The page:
- An accountant – the accountant you choose goes a long way to ensuring that your submissions are correct and on time. Plus you don’t want to spend hours bookkeeping, invoicing and balancing the books. Look for a complete solution. Plan ahead, as your business grows (or your earnings) you’ll need tax advice to maximise your earnings. An experienced accountant can ensure you are paying the right amount of tax through salary and dividend splits as well as more complex corporate and personal fiscal management strategies.
- A contract and IR35 specialist – most contractors will require basic terms and conditions plus a contract for services. If you are contracting via an agency, they will draft the contracts or the client will, but it is best to have an expert look over the contract to ensure it meets IR35 criteria and it protects you in the case of dispute. Having comprehensive T&Cs will ensure that your core working practices and payment terms are stated up front, meaning you’ll have fewer problems with contracts and late payments in the future.
- An independent financial advisor (IFA) – running your own business and paying yourself means you have more control over where you invest your money, how you can make it work harder for you and what you want to protect. Having a good IFA means that you’ll make the most of your earnings and have the right level of insurance cover in place. Insurance, pensions and investments are complex and require specialist advice and using an IFA and insurance broker who specialises in contractors and consultants will save you time and money in the longer term.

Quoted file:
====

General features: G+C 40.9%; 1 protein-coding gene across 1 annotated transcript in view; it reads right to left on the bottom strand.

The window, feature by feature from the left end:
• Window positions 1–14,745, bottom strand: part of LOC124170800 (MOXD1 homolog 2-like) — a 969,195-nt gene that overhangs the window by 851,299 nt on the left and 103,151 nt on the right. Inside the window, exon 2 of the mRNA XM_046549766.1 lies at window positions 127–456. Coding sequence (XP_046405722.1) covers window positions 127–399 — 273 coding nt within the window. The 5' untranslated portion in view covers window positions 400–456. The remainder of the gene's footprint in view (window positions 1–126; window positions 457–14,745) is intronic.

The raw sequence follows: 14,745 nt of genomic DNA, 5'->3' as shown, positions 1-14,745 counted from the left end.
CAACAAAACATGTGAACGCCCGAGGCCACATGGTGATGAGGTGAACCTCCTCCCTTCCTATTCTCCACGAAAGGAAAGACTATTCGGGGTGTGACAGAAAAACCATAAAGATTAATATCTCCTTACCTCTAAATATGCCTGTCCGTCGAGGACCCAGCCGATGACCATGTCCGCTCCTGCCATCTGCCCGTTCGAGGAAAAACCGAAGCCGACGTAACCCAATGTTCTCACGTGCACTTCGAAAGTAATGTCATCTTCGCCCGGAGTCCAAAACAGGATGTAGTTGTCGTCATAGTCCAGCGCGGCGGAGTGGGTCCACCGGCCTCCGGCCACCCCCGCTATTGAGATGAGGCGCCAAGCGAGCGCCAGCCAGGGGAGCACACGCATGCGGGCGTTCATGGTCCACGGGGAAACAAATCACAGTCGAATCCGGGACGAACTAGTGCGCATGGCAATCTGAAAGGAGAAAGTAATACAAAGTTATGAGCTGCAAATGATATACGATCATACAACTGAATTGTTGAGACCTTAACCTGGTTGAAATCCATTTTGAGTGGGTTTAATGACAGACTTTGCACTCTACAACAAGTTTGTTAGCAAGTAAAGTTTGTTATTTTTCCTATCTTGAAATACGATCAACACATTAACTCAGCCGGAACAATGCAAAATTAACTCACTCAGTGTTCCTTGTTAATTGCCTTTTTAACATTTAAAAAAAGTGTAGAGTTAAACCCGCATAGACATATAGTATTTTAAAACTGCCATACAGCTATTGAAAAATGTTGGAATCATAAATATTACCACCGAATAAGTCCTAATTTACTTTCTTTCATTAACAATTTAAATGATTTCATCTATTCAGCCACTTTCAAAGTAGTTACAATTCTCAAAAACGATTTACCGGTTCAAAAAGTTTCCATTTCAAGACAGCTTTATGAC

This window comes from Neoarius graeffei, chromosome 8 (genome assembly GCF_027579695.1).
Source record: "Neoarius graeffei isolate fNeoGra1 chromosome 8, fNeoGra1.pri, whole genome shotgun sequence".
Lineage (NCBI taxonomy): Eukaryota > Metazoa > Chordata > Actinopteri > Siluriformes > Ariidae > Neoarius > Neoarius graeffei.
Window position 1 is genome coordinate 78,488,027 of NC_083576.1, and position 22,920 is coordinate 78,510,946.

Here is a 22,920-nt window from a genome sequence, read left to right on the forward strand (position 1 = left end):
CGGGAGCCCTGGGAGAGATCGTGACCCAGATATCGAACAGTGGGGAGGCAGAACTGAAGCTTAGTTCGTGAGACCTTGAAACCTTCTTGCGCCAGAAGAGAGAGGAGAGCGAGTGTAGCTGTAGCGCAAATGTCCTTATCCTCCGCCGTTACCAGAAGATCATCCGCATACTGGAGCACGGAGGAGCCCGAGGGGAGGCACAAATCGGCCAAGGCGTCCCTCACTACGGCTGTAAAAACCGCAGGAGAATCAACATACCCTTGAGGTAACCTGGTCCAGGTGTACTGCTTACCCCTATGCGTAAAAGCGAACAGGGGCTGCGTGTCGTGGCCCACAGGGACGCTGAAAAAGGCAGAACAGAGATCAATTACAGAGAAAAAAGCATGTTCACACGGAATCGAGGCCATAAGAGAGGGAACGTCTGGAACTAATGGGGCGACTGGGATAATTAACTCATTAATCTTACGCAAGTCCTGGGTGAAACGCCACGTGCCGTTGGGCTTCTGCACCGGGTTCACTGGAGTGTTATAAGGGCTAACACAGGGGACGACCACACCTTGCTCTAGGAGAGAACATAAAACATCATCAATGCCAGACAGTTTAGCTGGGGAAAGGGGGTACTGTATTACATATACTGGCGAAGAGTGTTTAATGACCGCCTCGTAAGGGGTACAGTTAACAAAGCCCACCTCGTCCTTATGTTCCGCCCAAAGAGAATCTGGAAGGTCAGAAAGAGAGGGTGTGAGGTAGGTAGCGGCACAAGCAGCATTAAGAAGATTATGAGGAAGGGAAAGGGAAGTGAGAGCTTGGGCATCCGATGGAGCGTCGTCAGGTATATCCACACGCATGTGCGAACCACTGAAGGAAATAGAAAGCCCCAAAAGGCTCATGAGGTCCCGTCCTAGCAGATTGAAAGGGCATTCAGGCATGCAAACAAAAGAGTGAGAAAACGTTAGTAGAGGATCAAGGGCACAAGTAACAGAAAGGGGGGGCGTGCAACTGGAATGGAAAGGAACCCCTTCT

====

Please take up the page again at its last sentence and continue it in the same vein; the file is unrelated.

While considering becoming a contractor or consultant, now is the time to start looking around for the experts and services you need to help you run your business; this will leave you more time to win contracts and clock more billable hours. Trying to scrimp on hiring experts is false economy; hiring the right experts for your business means you get things right first time and you certainly don’t want to make any errors when submitting your financials to HMRC as this can lead to fines and investigations.
There are many specialist accountants, IFAs and legal professionals that have expertise in the contractor market so competition is fierce keeping the costs manageable. Shop around, look for credentials and good reviews; then take the time to talk to each potential supplier and get a feel for what they can do for you as a business and how they will look after you as a client.
So with the aid of experts to help with the administration of your business, are you a contractor or consultant at heart? We’ll explore the skills, attributes and personality of a contractor and consultant in the next article.